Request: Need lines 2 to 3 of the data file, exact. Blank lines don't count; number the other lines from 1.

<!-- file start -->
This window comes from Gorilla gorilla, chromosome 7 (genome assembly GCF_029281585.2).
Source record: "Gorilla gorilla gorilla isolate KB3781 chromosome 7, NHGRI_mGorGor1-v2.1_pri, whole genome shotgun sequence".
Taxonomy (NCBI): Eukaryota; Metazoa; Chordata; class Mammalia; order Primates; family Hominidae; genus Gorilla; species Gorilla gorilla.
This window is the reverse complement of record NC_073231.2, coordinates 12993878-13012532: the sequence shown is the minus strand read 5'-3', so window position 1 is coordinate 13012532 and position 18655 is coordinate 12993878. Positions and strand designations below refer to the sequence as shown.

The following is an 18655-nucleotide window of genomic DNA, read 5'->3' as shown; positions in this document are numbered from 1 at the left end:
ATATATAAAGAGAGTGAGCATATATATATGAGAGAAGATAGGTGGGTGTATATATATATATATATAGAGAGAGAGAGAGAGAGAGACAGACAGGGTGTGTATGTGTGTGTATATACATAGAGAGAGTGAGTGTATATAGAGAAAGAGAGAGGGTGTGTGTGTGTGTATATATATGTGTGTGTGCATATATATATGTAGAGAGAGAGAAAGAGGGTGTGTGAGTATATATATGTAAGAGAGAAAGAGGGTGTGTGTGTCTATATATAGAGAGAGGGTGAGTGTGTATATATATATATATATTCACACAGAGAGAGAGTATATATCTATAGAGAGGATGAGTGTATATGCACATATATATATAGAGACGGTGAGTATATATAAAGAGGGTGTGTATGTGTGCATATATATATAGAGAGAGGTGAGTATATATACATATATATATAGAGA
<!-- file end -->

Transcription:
Source record: "Gorilla gorilla gorilla isolate KB3781 chromosome 7, NHGRI_mGorGor1-v2.1_pri, whole genome shotgun sequence".
Taxonomy (NCBI): Eukaryota; Metazoa; Chordata; class Mammalia; order Primates; family Hominidae; genus Gorilla; species Gorilla gorilla.